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From Russell Holter, DAHP Compliance Reviewer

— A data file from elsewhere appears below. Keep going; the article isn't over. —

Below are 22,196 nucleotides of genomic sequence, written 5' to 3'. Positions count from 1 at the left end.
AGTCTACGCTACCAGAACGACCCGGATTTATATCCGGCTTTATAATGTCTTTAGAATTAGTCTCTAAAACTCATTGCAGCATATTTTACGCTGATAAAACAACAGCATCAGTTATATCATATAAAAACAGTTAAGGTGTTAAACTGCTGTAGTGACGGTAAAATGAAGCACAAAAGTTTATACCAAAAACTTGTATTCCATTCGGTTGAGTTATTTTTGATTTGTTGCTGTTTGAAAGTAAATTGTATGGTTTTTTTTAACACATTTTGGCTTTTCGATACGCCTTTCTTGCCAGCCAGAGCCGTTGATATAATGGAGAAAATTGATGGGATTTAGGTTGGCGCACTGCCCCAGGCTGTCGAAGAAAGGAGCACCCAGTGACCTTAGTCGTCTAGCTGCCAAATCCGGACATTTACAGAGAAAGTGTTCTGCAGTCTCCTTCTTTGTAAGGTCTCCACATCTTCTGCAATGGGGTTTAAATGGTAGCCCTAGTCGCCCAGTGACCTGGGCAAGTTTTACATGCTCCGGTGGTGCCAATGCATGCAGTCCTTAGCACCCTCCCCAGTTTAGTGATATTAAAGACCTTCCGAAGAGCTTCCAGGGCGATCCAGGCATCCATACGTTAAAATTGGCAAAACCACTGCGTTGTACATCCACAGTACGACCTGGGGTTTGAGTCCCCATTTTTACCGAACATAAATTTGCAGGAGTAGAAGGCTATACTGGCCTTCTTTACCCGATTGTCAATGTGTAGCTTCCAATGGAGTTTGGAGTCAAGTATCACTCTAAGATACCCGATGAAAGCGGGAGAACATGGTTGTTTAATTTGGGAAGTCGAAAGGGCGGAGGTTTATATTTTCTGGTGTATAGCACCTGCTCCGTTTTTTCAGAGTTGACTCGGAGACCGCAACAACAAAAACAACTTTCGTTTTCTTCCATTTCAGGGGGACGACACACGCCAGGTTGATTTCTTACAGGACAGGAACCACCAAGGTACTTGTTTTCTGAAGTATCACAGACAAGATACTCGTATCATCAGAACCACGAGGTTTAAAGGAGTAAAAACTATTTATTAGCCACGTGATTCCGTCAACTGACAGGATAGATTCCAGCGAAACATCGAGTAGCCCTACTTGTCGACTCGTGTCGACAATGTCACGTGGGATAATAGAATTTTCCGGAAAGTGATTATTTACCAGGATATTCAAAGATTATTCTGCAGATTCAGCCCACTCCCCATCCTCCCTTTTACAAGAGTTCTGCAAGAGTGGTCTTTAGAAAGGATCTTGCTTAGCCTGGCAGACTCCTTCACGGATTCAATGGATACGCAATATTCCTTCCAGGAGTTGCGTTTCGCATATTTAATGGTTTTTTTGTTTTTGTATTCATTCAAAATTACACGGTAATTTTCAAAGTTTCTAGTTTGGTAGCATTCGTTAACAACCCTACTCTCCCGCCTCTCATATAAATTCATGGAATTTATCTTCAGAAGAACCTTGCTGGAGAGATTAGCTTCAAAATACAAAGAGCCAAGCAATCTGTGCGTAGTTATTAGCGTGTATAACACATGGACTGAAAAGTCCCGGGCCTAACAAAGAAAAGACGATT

Deputy Director, Greg Griffith asked me to review some information that DAHP recently received from Historic Scotland (the next best thing to being there). The packet contained a CD chock full of information pertaining to traditional building owners’ and their unique maintenance issues. Unfortunately, the program does not appear to be entirely compatible with North American computer software so the program had functions that didn’t work and it stalled repeatedly. However, I was so thoroughly intrigued with the information that I found on the CD that I decided to surf their website This website is a real preservation gem. The guides (which they entitle "Inform") are very much like the National Park Service Preservation Briefs and in many cases the information overlaps, however, the Historic Scotland Inform briefs cover many additional topics not broached by the NPS. I was not able to download all of the titles for my personal library but I did download about forty of the fifty titles. Topics covered include: Boundary Ironwork Care and Maintenance of Historic Bronze Gilding Techniques Architectural Glass Pantiled Roofs Bituminous Flat Roof Repairs Rain Leaders and Scuppers The Proper Use of Lime Mortars Bird Blocking …and many other interesting titles The Inform titles similar to the NPS Preservation Briefs include topics such as windows and doors; rising damp; graffiti removal; tuckpointing; energy efficiency; interior finishes; and a myriad of other preservation issues that seem to be pervasive whether you are on this side or that side of the pond. Beyond the Inform papers, Historic Scotland also has, free of charge, more in-depth information on the maintenance of historic homes and another on wood windows called "Short Guides". Dr. Tasa and Susan Goff were thrilled to find published information on how to conduct research at your local cemetery (hey, they live in a very small universe). As we all know, finding this type of information can be problematic, especially when there are deadlines to be met, but here is one more resource we can draw upon when providing guidance to historic property owners and architects.